Even as to this narrow issue, however, O'Connor's assertions that “nowhere in the affidavit is there anything to support the allegation that the Burbank address is ․ [his] residence,” and that “[t]he only allegation in the entire affidavit regarding the property” at 2108 Burbank is Officer Tulipano's observation of the parked Ford Focus, misrepresent the record. (Appellant's Br. at 11). O'Connor ignores Paragraph 14, which refers to an arrest warrant for O'Connor “of 2108 Burbank Youngstown, Ohio.” R. 41-1: Affidavit, ¶ 14, PageID # 166-67. O'Connor calls the parked car “far too slender a reed” to support an inference connecting him to that address. (Appellant's Br. at 14). But the reed was sturdier than O'Connor claims—the affidavit linked him to the residence both by the presence at that address of his rented car and by mention of an arrest warrant listing 2108 Burbank as his address. These connections make O'Connor's citation to United States v. Van Shutters, 163 F.3d 331 (6th Cir. 1998) inapt: the affidavit there “completely neglect[ed] to indicate why the affiant believed that [the defendant] had any connection” with the place to be searched. Id. at 336.

As to the proper test, namely “whether the affidavit contained sufficient facts to believe contraband would be found at” that address, see Gates, 462 U.S. at 238-39, establishment of a nexus is a “fact-intensive question” requiring examination of “the totality of circumstances presented,” Brown, 828 F.3d at 382 (citing Gates, 426 U.S. at 238).

A warrant may not issue if the underlying affidavit “fail[s] to provide any nexus between the residence and the illegal activity.” See Laughton, 409 F.3d at 750 (citation omitted). O'Connor argues that his affidavit so failed, noting that it contained no observations of persons entering or exiting the residence, (Appellant's Br. at 11), and no information as to firearms being carried into the residence or stored there, (id. at 13). He also contends that the Ford Focus rented by O'Connor did not support a nexus because Price, not O'Connor, was seen driving it. (Id. at 12-13).

But the affidavit in fact contained multiple points of information supporting a nexus: statements connecting O'Connor with illegal activity involving the shotgun and the Ford Focus came from at least three named eyewitnesses.4 R. 41-1: Affidavit, ¶¶ 2, 6-7, 9-10, PageID# 166. See United States v. May, 399 F.3d 817, 824-25 (6th Cir. 2005) (“The statements of an informant ․ whose identity was known to the police and who would be subject to prosecution for making a false report, are ․ entitled to far greater weight than those of an anonymous source.”); United States v. Williams, 544 F.3d 683, 690 (6th Cir. 2008). Further, the affidavit contained reports of direct observation by a police officer of O'Connor's movements about Youngstown in the Ford Focus, R. 41-1: Affidavit, ¶ 8, PageID# 166; police verification with the car rental company that O'Connor had rented the Ford Focus the previous day, id., ¶ 4; O'Connor's past felony convictions, id., ¶ 13; mention of the arrest warrant issued for O'Connor, id., ¶ 14, PageID# 166-67; and observation of the Ford Focus parked at 2108 Burbank, id., ¶ 11, PageID# 166.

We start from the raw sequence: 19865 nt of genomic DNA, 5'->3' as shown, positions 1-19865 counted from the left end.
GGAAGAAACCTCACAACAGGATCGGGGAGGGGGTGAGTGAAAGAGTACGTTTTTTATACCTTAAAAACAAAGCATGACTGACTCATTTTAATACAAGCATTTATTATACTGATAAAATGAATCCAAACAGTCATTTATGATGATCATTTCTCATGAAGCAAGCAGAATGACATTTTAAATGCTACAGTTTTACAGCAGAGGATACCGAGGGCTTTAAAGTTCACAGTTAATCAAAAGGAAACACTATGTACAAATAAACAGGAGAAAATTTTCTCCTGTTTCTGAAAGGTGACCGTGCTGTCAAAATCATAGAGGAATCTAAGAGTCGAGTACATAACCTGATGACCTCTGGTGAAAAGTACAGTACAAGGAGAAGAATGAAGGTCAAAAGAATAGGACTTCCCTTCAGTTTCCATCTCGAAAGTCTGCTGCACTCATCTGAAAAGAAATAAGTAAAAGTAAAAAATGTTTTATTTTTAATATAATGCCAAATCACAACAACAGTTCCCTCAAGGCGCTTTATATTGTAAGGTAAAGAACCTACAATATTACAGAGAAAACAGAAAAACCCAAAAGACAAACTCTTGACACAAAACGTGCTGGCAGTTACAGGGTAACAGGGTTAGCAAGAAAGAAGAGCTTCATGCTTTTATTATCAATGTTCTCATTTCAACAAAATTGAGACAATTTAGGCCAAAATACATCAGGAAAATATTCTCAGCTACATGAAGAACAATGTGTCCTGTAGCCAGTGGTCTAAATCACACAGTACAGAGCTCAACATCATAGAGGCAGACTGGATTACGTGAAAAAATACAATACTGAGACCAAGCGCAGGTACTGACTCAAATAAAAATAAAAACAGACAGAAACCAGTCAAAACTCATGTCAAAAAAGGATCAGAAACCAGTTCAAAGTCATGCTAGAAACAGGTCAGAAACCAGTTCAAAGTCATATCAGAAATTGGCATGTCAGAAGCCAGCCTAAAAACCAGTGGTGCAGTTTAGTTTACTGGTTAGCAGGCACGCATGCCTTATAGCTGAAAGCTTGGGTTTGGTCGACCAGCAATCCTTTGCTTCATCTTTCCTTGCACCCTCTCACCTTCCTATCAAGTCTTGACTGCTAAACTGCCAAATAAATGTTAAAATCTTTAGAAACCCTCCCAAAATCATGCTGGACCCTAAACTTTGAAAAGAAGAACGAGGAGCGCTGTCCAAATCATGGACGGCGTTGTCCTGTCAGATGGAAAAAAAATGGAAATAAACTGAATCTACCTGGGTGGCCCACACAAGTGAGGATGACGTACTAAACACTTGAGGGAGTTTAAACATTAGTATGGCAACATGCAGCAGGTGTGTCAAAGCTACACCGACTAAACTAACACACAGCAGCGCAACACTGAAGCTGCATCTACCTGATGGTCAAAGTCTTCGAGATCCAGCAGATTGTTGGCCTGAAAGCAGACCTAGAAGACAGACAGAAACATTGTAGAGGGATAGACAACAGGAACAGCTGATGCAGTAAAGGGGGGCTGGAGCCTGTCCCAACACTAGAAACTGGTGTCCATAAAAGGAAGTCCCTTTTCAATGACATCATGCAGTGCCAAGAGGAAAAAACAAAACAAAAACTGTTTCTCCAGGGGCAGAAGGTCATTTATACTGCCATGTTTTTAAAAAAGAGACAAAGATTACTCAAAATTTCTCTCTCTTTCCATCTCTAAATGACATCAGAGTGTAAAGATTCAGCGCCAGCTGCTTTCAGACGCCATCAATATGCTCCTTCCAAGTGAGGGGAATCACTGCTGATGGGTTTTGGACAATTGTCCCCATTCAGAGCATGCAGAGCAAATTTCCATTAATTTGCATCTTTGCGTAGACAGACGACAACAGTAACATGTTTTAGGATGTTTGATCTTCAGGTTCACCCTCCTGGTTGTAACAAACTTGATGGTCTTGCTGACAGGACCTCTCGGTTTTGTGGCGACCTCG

In contending that the nexus in this case is strong, the government cites Williams, 544 F.3d 683. (Appellee's Br. at 26). There, this Court upheld a warrant based on named informants' information about the defendant's criminal activity, his recent arrest for carrying a concealed weapon, and police observation of the defendant's car parked outside his house. O'Connor attempts to distinguish Williams because there were two observations of a vehicle parked at the residence there, and because it was undisputed that the residence was the defendant's; here, he argues, there was only one observation of the parked car and the affidavit failed to prove that 2108 Burbank was O'Connor's residence. (Reply Br. at 3).

But Williams is actually closely on point. O'Connor himself quotes a passage in which this Court found, in view of “the evidence that [the defendant] possessed multiple guns, and had recently used them to further his criminal activity, [that] the issuing judge could have reasonably inferred that [the defendant] kept at least one handgun at his residence.” (Reply Br. at 3, quoting Williams, 544 F.3d at 688). Here, named eyewitness evidence pointed to O'Connor's possessing a firearm and his recent use of it to further his criminal activity, he was linked to the Ford Focus he had just rented and had used in connection with criminal activity, and the issuing magistrate could have reasonably inferred that O'Connor was keeping the weapon either in the rented car or at the residence where the car was seen parked and which was listed as his residence on his arrest warrant.

O'Connor also relies on Carpenter, 360 F.3d 591, where this Court found that probable cause was not established by an affidavit that stated that marijuana was growing near a residence and a road led from the field to near the residence. Id. at 594. The police had observed a beaten footpath between the residence and the marijuana patches but omitted that point from the affidavit. Id. at 594. This Court held that, had the affidavit mentioned the beaten path, and observation of two men walking from the marijuana patches to the residence, probable cause would likely have been established. Id. As it was, though, the connection between residence and field was “too vague, generalized, and insubstantial.” Id. at 595. But Carpenter is readily distinguishable: far from “vague, generalized, [or] insubstantial,” the affidavit here noted multiple links between O'Connor's recent criminal activity, the firearm, the rental car, and 2108 Burbank—links by eyewitness statements and by police observation.